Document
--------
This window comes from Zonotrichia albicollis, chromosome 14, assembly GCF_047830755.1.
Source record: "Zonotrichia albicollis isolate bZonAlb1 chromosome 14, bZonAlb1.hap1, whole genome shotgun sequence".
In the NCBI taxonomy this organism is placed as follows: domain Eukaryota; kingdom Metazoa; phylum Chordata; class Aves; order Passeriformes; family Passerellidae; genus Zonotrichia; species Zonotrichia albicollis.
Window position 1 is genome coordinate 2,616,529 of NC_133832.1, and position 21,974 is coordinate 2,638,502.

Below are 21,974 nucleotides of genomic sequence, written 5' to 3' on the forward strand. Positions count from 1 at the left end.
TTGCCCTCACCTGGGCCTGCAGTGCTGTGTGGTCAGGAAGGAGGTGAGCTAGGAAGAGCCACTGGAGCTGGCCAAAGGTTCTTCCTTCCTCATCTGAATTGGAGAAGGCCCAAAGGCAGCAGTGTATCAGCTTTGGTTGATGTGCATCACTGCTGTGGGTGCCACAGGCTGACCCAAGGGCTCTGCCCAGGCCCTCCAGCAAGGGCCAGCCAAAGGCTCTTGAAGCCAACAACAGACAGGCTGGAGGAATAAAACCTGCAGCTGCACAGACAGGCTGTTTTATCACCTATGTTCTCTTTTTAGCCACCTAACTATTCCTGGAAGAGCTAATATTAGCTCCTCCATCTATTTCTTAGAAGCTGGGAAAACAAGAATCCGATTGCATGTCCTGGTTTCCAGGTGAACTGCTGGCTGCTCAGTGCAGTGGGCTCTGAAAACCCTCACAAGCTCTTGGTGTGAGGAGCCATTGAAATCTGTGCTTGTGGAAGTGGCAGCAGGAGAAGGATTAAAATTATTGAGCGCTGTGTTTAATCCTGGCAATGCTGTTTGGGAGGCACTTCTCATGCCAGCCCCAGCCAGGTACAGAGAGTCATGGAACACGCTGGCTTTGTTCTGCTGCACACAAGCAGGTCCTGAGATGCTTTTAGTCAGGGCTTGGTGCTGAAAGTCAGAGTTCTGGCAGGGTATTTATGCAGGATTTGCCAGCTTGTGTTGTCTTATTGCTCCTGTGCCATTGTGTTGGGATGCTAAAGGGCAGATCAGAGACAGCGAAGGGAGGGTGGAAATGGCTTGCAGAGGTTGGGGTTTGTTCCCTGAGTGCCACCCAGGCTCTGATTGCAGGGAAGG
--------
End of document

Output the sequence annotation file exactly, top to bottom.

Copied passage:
This window comes from Zonotrichia albicollis, chromosome 14, assembly GCF_047830755.1.
Source record: "Zonotrichia albicollis isolate bZonAlb1 chromosome 14, bZonAlb1.hap1, whole genome shotgun sequence".
In the NCBI taxonomy this organism is placed as follows: domain Eukaryota; kingdom Metazoa; phylum Chordata; class Aves; order Passeriformes; family Passerellidae; genus Zonotrichia; species Zonotrichia albicollis.
Window position 1 is genome coordinate 2,616,529 of NC_133832.1, and position 21,974 is coordinate 2,638,502.

Below are 21,974 nucleotides of genomic sequence, written 5' to 3' on the forward strand. Positions count from 1 at the left end.
TTGCCCTCACCTGGGCCTGCAGTGCTGTGTGGTCAGGAAGGAGGTGAGCTAGGAAGAGCCACTGGAGCTGGCCAAAGGTTCTTCCTTCCTCATCTGAATTGGAGAAGGCCCAAAGGCAGCAGTGTATCAGCTTTGGTTGATGTGCATCACTGCTGTGGGTGCCACAGGCTGACCCAAGGGCTCTGCCCAGGCCCTCCAGCAAGGGCCAGCCAAAGGCTCTTGAAGCCAACAACAGACAGGCTGGAGGAATAAAACCTGCAGCTGCACAGACAGGCTGTTTTATCACCTATGTTCTCTTTTTAGCCACCTAACTATTCCTGGAAGAGCTAATATTAGCTCCTCCATCTATTTCTTAGAAGCTGGGAAAACAAGAATCCGATTGCATGTCCTGGTTTCCAGGTGAACTGCTGGCTGCTCAGTGCAGTGGGCTCTGAAAACCCTCACAAGCTCTTGGTGTGAGGAGCCATTGAAATCTGTGCTTGTGGAAGTGGCAGCAGGAGAAGGATTAAAATTATTGAGCGCTGTGTTTAATCCTGGCAATGCTGTTTGGGAGGCACTTCTCATGCCAGCCCCAGCCAGGTACAGAGAGTCATGGAACACGCTGGCTTTGTTCTGCTGCACACAAGCAGGTCCTGAGATGCTTTTAGTCAGGGCTTGGTGCTGAAAGTCAGAGTTCTGGCAGGGTATTTATGCAGGATTTGCCAGCTTGTGTTGTCTTATTGCTCCTGTGCCATTGTGTTGGGATGCTAAAGGGCAGATCAGAGACAGCGAAGGGAGGGTGGAAATGGCTTGCAGAGGTTGGGGTTTGTTCCCTGAGTGCCACCCAGGCTCTGATTGCAGGGAAGG